In Canada, seven out of 10 people live in metropolitan areas, and one in three Canadians live in either Toronto, Montreal or Vancouver. These urban centres have the fastest growing populations, suggesting the proportion of Canadians living in cities will increase in the coming decades. This creates challenges for the management of natural environments within cities and on their outskirts.
Since the 1950s, growth of the urban population in Canada has been based on the urban sprawl model, characteristic of the post-war years in North America. This carving out of land for human use impacts ecological connectivity. Ecological connectivity includes the ability of living species and matter to move freely across the landscape, and is critical to ensure the survival of species and important ecosystems.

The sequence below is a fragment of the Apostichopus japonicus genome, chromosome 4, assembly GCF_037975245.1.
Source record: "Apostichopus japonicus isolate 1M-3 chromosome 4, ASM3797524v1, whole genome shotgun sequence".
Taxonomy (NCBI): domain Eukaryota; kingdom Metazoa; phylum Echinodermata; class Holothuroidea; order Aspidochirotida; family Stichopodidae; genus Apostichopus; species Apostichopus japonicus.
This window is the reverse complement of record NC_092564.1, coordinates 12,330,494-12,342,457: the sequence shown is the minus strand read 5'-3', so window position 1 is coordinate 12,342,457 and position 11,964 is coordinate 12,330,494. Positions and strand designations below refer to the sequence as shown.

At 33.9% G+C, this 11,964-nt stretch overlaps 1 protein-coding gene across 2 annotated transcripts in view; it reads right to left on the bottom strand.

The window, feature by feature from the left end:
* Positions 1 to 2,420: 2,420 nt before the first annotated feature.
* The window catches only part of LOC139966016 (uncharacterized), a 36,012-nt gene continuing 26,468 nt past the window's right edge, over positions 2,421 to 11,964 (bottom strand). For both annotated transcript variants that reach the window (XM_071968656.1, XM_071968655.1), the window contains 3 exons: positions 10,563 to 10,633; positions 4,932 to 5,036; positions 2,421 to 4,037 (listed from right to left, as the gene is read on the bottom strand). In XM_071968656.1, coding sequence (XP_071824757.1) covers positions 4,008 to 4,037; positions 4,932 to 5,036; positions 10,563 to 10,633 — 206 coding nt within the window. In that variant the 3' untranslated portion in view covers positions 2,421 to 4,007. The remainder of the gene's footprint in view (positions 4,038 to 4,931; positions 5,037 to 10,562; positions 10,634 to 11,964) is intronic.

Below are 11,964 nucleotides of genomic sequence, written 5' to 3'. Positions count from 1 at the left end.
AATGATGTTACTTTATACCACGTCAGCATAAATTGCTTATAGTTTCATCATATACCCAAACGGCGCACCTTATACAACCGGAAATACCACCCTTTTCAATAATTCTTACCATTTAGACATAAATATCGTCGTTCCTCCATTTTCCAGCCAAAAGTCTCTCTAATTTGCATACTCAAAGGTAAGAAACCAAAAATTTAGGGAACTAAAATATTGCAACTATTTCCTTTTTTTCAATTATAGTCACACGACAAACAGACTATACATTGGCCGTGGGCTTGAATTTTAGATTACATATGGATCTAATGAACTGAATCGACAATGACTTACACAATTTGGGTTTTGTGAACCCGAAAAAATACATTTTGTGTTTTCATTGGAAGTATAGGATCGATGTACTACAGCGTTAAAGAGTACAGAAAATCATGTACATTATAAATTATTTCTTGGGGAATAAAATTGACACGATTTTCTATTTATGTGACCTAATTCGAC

For example, urban sprawl since the 1960s in the Greater Montreal area has resulted in the loss of over 25 percent of woodlands and wetlands and has thus reduced ecological connectivity by 80 percent. This qualitative and quantitative decrease in the environment has significant public health impacts and generates significant economic costs, resulting in $235 million in ecosystem losses each year in Montreal (in terms or recreational value, pollination, and waste treatment for example).
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